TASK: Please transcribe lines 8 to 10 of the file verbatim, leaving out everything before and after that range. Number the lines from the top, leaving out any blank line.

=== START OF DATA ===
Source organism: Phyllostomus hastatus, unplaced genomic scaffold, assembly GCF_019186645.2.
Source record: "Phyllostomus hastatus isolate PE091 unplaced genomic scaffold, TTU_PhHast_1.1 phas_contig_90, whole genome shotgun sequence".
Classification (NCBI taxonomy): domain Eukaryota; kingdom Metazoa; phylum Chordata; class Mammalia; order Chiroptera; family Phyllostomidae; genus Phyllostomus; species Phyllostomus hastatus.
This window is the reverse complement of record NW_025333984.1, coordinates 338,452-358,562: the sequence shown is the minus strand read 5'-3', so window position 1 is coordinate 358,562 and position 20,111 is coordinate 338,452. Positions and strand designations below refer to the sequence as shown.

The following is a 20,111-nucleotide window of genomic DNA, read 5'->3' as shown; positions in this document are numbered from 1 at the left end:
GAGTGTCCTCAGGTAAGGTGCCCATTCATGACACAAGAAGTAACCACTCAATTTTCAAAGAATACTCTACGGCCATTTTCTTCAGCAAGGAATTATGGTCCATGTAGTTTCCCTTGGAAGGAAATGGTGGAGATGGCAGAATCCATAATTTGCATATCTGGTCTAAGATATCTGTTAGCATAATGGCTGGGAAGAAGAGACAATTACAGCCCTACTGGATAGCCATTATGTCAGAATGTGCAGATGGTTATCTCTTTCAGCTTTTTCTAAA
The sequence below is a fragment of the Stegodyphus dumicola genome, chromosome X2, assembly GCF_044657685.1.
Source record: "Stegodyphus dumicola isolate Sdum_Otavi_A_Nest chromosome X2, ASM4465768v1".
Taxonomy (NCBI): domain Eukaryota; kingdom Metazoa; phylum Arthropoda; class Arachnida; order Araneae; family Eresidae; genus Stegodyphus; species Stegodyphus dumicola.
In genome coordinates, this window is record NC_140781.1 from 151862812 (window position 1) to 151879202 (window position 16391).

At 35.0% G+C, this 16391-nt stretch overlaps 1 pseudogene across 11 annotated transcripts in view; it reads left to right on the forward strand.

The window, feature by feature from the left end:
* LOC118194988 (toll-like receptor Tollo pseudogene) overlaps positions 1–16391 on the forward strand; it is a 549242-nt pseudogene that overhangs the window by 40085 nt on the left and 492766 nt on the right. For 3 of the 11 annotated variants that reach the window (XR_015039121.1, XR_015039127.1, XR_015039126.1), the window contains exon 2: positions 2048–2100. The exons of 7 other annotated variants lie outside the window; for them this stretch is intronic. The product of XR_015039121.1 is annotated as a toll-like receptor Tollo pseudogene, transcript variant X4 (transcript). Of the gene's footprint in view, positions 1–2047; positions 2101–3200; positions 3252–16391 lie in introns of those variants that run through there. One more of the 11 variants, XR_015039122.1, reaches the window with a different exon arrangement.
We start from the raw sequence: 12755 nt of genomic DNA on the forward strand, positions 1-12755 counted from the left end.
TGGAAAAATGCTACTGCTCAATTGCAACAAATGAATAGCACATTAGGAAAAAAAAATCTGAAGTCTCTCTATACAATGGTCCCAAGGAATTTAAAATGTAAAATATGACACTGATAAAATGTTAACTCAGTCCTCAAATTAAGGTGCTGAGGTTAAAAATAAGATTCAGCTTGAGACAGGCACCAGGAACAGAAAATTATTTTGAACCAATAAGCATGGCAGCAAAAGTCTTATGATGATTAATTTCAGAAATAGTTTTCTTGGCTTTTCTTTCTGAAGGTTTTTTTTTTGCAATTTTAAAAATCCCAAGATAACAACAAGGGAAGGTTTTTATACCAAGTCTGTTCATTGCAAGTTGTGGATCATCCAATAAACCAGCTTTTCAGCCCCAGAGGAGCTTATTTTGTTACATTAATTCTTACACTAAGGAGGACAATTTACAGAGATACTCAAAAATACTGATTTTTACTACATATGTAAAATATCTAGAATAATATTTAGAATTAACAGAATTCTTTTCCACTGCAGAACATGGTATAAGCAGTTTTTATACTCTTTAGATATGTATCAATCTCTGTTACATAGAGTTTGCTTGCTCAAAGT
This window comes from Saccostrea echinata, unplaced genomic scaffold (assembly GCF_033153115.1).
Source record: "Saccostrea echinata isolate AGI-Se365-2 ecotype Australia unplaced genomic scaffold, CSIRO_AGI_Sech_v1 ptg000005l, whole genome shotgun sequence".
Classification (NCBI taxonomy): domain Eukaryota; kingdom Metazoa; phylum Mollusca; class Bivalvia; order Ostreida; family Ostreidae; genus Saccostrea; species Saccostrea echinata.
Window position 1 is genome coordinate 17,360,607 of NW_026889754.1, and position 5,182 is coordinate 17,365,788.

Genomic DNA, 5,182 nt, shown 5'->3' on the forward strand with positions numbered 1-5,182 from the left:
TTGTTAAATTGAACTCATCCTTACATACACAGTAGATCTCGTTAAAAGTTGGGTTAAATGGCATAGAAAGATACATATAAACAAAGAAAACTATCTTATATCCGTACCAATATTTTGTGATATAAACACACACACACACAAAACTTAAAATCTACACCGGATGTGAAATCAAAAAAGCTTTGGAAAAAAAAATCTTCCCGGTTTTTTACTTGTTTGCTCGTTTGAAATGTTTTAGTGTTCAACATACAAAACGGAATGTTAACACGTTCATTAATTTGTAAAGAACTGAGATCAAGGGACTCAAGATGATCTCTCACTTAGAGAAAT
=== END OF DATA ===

Source record: "Stegodyphus dumicola isolate Sdum_Otavi_A_Nest chromosome X2, ASM4465768v1".
Taxonomy (NCBI): domain Eukaryota; kingdom Metazoa; phylum Arthropoda; class Arachnida; order Araneae; family Eresidae; genus Stegodyphus; species Stegodyphus dumicola.
In genome coordinates, this window is record NC_140781.1 from 151862812 (window position 1) to 151879202 (window position 16391).